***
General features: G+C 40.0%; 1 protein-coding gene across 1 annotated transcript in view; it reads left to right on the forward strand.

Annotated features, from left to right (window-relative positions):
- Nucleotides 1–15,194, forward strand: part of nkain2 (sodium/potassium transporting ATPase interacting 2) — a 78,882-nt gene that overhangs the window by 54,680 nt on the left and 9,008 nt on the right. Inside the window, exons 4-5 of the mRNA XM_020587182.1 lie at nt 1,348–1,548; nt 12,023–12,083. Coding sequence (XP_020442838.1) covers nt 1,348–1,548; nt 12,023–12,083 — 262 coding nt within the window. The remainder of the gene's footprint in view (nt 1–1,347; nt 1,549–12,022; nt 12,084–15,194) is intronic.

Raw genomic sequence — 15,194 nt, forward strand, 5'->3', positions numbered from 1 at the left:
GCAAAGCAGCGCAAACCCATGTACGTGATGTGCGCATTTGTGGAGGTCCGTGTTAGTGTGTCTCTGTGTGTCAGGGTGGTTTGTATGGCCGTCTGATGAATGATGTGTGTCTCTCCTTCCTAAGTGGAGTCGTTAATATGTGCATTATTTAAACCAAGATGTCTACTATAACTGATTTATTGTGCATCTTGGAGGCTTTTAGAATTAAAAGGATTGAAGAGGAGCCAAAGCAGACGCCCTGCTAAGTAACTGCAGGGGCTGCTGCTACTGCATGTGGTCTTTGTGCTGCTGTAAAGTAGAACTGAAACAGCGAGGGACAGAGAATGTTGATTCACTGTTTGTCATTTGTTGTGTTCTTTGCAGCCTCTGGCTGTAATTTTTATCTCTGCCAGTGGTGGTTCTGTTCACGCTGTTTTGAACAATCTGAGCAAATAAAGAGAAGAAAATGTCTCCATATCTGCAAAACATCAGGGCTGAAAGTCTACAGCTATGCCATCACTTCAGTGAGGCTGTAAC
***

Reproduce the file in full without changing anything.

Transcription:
General features: G+C 40.0%; 1 protein-coding gene across 1 annotated transcript in view; it reads left to right on the forward strand.

Annotated features, from left to right (window-relative positions):
- Nucleotides 1–15,194, forward strand: part of nkain2 (sodium/potassium transporting ATPase interacting 2) — a 78,882-nt gene that overhangs the window by 54,680 nt on the left and 9,008 nt on the right. Inside the window, exons 4-5 of the mRNA XM_020587182.1 lie at nt 1,348–1,548; nt 12,023–12,083. Coding sequence (XP_020442838.1) covers nt 1,348–1,548; nt 12,023–12,083 — 262 coding nt within the window. The remainder of the gene's footprint in view (nt 1–1,347; nt 1,549–12,022; nt 12,084–15,194) is intronic.

Raw genomic sequence — 15,194 nt, forward strand, 5'->3', positions numbered from 1 at the left:
GCAAAGCAGCGCAAACCCATGTACGTGATGTGCGCATTTGTGGAGGTCCGTGTTAGTGTGTCTCTGTGTGTCAGGGTGGTTTGTATGGCCGTCTGATGAATGATGTGTGTCTCTCCTTCCTAAGTGGAGTCGTTAATATGTGCATTATTTAAACCAAGATGTCTACTATAACTGATTTATTGTGCATCTTGGAGGCTTTTAGAATTAAAAGGATTGAAGAGGAGCCAAAGCAGACGCCCTGCTAAGTAACTGCAGGGGCTGCTGCTACTGCATGTGGTCTTTGTGCTGCTGTAAAGTAGAACTGAAACAGCGAGGGACAGAGAATGTTGATTCACTGTTTGTCATTTGTTGTGTTCTTTGCAGCCTCTGGCTGTAATTTTTATCTCTGCCAGTGGTGGTTCTGTTCACGCTGTTTTGAACAATCTGAGCAAATAAAGAGAAGAAAATGTCTCCATATCTGCAAAACATCAGGGCTGAAAGTCTACAGCTATGCCATCACTTCAGTGAGGCTGTAAC